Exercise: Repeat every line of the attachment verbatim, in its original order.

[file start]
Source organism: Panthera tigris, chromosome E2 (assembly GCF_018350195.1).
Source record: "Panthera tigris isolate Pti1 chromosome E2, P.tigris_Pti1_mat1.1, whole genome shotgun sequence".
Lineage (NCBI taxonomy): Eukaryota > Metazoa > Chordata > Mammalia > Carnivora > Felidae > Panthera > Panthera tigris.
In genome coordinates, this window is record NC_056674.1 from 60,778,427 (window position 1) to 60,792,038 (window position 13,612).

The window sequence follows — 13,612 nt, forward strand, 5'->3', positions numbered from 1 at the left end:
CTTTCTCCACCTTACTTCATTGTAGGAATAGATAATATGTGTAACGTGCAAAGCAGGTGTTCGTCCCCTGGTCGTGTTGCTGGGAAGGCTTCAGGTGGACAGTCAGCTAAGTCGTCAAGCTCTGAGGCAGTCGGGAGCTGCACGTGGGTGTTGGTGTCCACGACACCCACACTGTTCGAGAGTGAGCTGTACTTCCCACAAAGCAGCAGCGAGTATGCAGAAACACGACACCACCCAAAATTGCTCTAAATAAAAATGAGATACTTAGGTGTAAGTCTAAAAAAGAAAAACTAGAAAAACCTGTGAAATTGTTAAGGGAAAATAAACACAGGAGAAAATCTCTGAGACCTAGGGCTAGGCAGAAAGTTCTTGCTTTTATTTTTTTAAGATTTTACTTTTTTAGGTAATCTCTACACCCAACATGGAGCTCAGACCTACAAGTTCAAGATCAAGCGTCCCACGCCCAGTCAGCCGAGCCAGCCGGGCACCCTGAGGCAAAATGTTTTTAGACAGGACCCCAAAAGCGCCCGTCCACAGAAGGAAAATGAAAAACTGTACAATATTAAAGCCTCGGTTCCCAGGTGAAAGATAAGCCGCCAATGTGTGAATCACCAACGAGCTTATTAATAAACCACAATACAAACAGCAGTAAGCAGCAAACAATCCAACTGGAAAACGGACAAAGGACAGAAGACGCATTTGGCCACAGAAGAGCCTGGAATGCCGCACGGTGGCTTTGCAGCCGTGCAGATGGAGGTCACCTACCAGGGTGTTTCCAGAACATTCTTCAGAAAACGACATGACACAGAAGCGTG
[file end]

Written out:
Source organism: Panthera tigris, chromosome E2 (assembly GCF_018350195.1).
Source record: "Panthera tigris isolate Pti1 chromosome E2, P.tigris_Pti1_mat1.1, whole genome shotgun sequence".
Lineage (NCBI taxonomy): Eukaryota > Metazoa > Chordata > Mammalia > Carnivora > Felidae > Panthera > Panthera tigris.
In genome coordinates, this window is record NC_056674.1 from 60,778,427 (window position 1) to 60,792,038 (window position 13,612).

The window sequence follows — 13,612 nt, forward strand, 5'->3', positions numbered from 1 at the left end:
CTTTCTCCACCTTACTTCATTGTAGGAATAGATAATATGTGTAACGTGCAAAGCAGGTGTTCGTCCCCTGGTCGTGTTGCTGGGAAGGCTTCAGGTGGACAGTCAGCTAAGTCGTCAAGCTCTGAGGCAGTCGGGAGCTGCACGTGGGTGTTGGTGTCCACGACACCCACACTGTTCGAGAGTGAGCTGTACTTCCCACAAAGCAGCAGCGAGTATGCAGAAACACGACACCACCCAAAATTGCTCTAAATAAAAATGAGATACTTAGGTGTAAGTCTAAAAAAGAAAAACTAGAAAAACCTGTGAAATTGTTAAGGGAAAATAAACACAGGAGAAAATCTCTGAGACCTAGGGCTAGGCAGAAAGTTCTTGCTTTTATTTTTTTAAGATTTTACTTTTTTAGGTAATCTCTACACCCAACATGGAGCTCAGACCTACAAGTTCAAGATCAAGCGTCCCACGCCCAGTCAGCCGAGCCAGCCGGGCACCCTGAGGCAAAATGTTTTTAGACAGGACCCCAAAAGCGCCCGTCCACAGAAGGAAAATGAAAAACTGTACAATATTAAAGCCTCGGTTCCCAGGTGAAAGATAAGCCGCCAATGTGTGAATCACCAACGAGCTTATTAATAAACCACAATACAAACAGCAGTAAGCAGCAAACAATCCAACTGGAAAACGGACAAAGGACAGAAGACGCATTTGGCCACAGAAGAGCCTGGAATGCCGCACGGTGGCTTTGCAGCCGTGCAGATGGAGGTCACCTACCAGGGTGTTTCCAGAACATTCTTCAGAAAACGACATGACACAGAAGCGTG